Stan Parsons wrote, “If you want to be a cowboy get a job.” A business owner’s job isn’t to put up hay, work cattle, or build fence. It is to build a business.
We hire employees to produce results that contribute to customer and owner value. When business owners hire themselves to work in their own businesses, it’s different. You might think that by hiring yourself you’ll save money, but owners should be paying themselves whatever it would cost to replace themselves. Like their employees, business owners should be fairly compensated for the results they produce, but they need to produce different results than their employees.
Rather than focusing on customer and owner value, business owners must focus on documenting how the business produces customer and owner value. They need to create systems through which others can produce those results consistently.
In the E-Myth Revisited, Michael Gerber explains that the true product of a business is the business itself and that the primary purpose of creating a business is to sell it!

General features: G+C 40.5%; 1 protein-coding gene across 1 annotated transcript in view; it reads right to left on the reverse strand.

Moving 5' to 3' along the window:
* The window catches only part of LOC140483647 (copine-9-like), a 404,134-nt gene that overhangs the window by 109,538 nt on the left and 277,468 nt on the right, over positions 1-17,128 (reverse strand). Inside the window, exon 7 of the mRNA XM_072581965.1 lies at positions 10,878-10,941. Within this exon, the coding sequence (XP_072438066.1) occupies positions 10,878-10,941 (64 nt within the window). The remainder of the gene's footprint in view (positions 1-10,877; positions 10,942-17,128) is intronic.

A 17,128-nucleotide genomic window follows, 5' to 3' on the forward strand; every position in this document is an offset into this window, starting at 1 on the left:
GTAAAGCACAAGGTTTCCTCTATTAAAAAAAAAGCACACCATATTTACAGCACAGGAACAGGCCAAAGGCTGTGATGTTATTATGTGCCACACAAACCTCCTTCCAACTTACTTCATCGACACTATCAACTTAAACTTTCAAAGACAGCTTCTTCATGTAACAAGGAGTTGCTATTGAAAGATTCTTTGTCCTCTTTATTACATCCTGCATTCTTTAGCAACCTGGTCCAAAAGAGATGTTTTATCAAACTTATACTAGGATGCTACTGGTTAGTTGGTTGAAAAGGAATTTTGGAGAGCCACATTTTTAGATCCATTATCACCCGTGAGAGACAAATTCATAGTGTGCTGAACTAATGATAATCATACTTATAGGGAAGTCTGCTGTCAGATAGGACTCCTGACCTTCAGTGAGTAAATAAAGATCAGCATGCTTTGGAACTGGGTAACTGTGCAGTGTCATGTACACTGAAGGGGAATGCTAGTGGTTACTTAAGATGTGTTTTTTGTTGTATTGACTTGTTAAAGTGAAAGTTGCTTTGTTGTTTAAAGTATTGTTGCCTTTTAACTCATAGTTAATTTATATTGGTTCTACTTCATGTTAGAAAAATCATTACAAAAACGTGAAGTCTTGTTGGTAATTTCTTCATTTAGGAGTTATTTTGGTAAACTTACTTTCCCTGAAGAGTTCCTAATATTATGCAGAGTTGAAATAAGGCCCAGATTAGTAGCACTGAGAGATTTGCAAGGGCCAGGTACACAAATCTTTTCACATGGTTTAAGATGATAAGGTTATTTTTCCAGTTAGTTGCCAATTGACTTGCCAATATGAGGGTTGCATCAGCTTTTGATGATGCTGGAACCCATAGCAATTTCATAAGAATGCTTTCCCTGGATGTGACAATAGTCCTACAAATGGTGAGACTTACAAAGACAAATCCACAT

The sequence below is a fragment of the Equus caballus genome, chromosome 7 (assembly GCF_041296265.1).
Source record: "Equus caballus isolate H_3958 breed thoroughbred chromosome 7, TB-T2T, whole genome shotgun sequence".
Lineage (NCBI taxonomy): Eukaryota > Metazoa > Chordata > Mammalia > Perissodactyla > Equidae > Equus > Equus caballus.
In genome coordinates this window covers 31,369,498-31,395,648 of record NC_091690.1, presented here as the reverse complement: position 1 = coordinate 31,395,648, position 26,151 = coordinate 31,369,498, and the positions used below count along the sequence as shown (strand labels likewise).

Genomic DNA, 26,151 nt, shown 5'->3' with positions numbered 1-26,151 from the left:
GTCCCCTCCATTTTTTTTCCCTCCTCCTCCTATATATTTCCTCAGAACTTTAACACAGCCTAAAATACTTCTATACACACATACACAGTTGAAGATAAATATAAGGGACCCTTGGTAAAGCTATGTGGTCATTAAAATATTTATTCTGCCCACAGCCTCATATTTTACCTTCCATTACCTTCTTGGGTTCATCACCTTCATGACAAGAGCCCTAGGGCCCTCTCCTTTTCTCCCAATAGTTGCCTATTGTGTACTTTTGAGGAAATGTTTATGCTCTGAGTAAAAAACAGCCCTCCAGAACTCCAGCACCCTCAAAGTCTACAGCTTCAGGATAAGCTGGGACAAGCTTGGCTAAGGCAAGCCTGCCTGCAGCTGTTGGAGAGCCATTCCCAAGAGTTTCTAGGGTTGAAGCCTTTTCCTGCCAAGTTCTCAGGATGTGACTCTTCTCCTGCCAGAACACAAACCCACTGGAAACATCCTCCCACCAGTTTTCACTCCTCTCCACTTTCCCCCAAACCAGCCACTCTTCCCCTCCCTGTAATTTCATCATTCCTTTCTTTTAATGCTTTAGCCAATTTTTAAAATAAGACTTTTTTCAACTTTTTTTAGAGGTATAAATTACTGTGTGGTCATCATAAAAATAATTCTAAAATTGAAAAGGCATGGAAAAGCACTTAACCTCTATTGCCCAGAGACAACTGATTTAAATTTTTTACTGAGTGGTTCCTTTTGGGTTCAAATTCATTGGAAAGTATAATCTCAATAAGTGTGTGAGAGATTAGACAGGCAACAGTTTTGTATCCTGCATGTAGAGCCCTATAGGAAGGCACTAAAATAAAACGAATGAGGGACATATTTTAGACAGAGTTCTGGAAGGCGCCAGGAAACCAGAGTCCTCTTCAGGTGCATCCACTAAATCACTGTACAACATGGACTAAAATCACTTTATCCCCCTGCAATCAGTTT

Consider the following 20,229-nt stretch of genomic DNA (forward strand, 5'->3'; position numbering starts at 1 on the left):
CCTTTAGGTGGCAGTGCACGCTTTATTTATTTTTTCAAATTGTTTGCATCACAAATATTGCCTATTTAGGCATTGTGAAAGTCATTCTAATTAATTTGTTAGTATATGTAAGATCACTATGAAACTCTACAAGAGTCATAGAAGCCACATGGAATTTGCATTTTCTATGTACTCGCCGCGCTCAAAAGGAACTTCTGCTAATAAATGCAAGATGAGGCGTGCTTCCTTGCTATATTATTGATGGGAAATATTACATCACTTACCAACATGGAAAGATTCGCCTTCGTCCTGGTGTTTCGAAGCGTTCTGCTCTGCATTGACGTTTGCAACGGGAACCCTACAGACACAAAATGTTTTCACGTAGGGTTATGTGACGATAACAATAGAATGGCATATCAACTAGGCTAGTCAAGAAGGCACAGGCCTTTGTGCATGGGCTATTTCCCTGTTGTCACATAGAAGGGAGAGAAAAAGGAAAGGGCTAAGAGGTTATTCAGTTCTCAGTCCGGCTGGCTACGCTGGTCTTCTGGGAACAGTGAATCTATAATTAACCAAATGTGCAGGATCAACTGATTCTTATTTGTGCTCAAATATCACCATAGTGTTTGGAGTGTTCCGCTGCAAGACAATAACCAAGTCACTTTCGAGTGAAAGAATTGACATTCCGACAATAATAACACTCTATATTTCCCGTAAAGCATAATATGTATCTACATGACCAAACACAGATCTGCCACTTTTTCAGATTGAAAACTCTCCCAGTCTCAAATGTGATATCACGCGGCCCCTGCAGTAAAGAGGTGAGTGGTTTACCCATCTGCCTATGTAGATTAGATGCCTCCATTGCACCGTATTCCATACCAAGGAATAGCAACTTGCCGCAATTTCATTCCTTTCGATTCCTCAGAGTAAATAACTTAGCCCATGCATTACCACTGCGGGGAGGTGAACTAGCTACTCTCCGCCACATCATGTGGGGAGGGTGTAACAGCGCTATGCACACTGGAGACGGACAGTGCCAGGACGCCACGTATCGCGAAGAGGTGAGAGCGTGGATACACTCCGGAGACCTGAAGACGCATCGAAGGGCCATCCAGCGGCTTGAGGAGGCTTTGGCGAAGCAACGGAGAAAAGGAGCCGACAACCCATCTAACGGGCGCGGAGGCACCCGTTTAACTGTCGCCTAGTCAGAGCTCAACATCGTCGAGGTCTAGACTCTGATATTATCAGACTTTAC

At first you might think these principles don’t apply to ranching. I doubt that when the next generation assumes ownership of the family ranch, it’s with the intention of selling out. But if your ranch is a business, Gerber’s principles do apply.
Imagine you have a truck that you’re going to sell. Before you put a “For Sale” sign in the window you’ll probably tune it up and wash it. You might even get it looking so good and running so well that you have second thoughts about selling it.
Gerber isn’t insisting that you sell your business. He is suggesting that you treat your business like that truck, tuning up it up so that it runs so well that you could sell it. But, because it runs so well, you decide to keep it.
Most ranches are not sold as businesses. They are sold as collections of very expensive assets. A business is more than the hard assets it owns. A business includes the systems through which those assets are used to produce customer and owner value, including cash flow and sustainable profit. It is the owner who is responsible for creating those systems.
Those systems might be step-by-step procedures for working cattle at branding, sending out a client newsletter, or holding WOTB meetings. The system could also be a simple checklist for making operational level decisions (e.g. When do we move the herd to another paddock? What are the selection criteria we use for bulls?).
Want to keep the business in the family, generation after generation? Then build it as though you were going to sell it!